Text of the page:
There’s been considerable buzz building around interest rate hikes this year -- and it has transformed into a steady whir this week as the Bank of Canada is expected to announce another hike, this time at 0.5%.

But what does this actually mean for homeowners?

Homeowners and Rate Hikes

The standard math works out so that an increase of 0.5% on a $100,000 loan is a difference of approximately $26 per month. With the average mortgage in the GTA being just over $600,000, the average mortgage holder would see an increase of approximately $156 per month. And while that’s not enough to yet be considered a significant impact on the average Toronto household, with inflation already increasing the cost of, well, everything, it likely won’t tickle, either.  

READ: More Borrowers Will Face Jumbo Stress Test Following Higher Rate Hikes

As interest rates have been climbing over the last year or so, budgets may already be feeling the squeeze. If more rate hikes are expected throughout the year -- and they are -- the compound effects will soon be significant. A good mortgage broker should recommend mortgage strategies that can mitigate and offset these increases.

A Carefully Selected Mortgage Can Help Offset Costs

In 2015, clients of mine (first-time homebuyers) were out window shopping in Parkdale, but instead of finding the antiques they'd set out to peruse, they found a home they wanted. So we helped them land a terrific mortgage solution. Then, in 2021, when that mortgage matured, we were able to get them renewed with a five-year fixed at 1.94%.  

Fast-forward to Spring 2022 and a second child had arrived in their family. The family now needed a home they could grow into, so they sold their Parkdale home and purchased in High Park. By using the same mortgage lender, we were able to preserve the remaining four years of their fixed 2021 mortgage at 1.94% with the balance (approximately $500,000) lent out at the new rate of 4.14%.  

With a portion at 1.94%, their monthly payment became $4,205. However, if the entire mortgage had been charged at the Spring 2022 level of 4.14%, that monthly payment would be $5,336 -- over $1,100 more per month. Even though this couple has a sizeable combined household income, an extra $1,100 would challenge them.

For Those Who Chose to Lock, We Salute You 

If you chose to lock in a fixed rate over the last couple of years (anytime after March 2020) then you are probably enjoying a mortgage rate that may never be seen again. In 2012, our brokerage saw mortgages in the GTA average around $300,000, with interest rates in the 3-4% range. In 2022, that average mortgage is over $600,000 and interest rates have returned to that same historical range (3-4%).  

Get Ahead of the (Rate Hike) Curve

An important note: The Bank of Canada doesn’t set fixed rates. Fixed mortgage rates are dictated by the commercial bond market. As the borrowing cost for businesses increases so will the borrowing cost for consumers. Variable rate mortgage products, on the other hand, are impacted by Bank of Canada changes.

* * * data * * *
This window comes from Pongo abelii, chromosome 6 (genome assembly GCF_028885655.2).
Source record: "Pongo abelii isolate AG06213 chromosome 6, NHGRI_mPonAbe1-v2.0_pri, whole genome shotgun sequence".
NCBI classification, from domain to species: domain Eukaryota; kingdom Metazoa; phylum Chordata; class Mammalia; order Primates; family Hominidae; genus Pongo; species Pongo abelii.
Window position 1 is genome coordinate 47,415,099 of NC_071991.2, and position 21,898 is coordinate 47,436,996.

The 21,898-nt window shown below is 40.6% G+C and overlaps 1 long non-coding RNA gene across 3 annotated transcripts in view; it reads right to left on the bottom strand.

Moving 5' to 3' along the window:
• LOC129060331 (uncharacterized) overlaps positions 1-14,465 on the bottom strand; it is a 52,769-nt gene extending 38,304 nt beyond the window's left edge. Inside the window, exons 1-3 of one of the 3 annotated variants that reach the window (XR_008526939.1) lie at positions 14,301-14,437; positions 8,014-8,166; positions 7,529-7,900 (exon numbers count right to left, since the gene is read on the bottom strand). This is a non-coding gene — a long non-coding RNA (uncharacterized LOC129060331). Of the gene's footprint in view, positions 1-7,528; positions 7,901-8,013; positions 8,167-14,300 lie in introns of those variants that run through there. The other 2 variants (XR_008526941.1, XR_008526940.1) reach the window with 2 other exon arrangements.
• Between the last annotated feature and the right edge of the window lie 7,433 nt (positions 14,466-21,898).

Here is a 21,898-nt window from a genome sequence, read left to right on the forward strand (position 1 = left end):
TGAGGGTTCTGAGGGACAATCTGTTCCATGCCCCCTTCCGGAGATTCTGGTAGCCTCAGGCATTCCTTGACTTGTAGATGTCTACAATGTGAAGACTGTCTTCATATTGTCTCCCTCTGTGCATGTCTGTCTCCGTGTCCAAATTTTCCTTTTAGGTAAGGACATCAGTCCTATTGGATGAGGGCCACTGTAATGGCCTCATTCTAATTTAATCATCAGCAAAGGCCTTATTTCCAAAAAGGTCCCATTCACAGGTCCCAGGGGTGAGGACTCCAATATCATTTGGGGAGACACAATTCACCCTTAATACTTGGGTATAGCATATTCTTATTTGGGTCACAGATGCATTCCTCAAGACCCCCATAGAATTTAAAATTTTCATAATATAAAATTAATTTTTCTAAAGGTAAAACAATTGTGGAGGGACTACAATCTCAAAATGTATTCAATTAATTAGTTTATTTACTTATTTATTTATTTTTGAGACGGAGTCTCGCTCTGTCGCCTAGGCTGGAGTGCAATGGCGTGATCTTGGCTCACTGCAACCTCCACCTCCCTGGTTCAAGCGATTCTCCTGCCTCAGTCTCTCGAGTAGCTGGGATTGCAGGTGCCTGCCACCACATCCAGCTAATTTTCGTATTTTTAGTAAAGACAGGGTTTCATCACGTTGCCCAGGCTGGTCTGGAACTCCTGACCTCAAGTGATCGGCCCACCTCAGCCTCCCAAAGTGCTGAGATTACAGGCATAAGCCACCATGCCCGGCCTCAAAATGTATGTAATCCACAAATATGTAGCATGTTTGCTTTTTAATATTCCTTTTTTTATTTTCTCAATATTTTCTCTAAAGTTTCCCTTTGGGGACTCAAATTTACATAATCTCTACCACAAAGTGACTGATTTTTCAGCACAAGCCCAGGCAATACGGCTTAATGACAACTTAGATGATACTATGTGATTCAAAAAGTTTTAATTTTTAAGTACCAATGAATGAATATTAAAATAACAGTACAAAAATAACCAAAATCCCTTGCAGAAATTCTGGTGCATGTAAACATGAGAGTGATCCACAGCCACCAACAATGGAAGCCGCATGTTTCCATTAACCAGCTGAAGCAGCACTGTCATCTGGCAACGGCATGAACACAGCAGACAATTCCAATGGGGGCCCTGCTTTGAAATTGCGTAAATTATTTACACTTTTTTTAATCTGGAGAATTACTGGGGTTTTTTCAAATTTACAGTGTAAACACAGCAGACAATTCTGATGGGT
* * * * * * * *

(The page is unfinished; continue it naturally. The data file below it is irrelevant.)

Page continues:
Variable rate mortgages vary widely! You may think ‘duh’, but those differences may surprise you and end up costing you money, so now is the time to take a hard look at your specifics and do some planning. When rate increases start to bite, the terms and conditions of your mortgage will dictate how your monthly payment will change. Either your payment will increase, or it will stay the same. If the payment stays the same, it will simply mean less of that monthly payment is being applied to the mortgage principal.   

READ: As Fixed Mortgage Rates Hit 4%, Fewer Buyers Can Afford to Lock In

The general rule is if the difference between a fixed and variable rate is 1% or more, the borrower should consider a variable solution. A 1% difference on $600,000 is $30,000 across a five-year term -- as I said, definitely worth considering!

So, figuring out if you have the ability to lock-in to a fixed rate while in the variable product is an important item to consider. How does the lender you’re considering deal with them? You need to know if you’ll be exposed to an inflated figure (that will likely keep inflating) or if that lender will provide you with a competitive offer.  

Variable Rate and Adjustable-Rate Mortgages Are Not the Same Thing

First things first:

  • Variable Rate Mortgages
    • The monthly payment stays the same.  If the rate increases, less is applied to the principal 
  • Adjustable-Rate Mortgages
    • The monthly payment fluctuates with the rate increases and decreases. 

This interest-rate environment is renewing interest in Moshe Milevsky’s Mortgage Financing: Floating Your Way to Prosperity. In this report, the well-regarded mathematician/analyst concluded that variable-rate solutions between 1950–2000 fared better, cost-wise, than fixed rate mortgages. 

Lenders have hundreds, if not thousands, of mortgage ‘products’ and only an experienced broker can fit them to your current situation while also keeping in mind your long-term game plan. Look for reputable, patient mortgage brokers who will stick with you as your life and requirements change. 

Remember, mortgage brokers work for you, not lenders, and that independence gives you some leverage and possibly some peace of mind as interest rates continue to rise.

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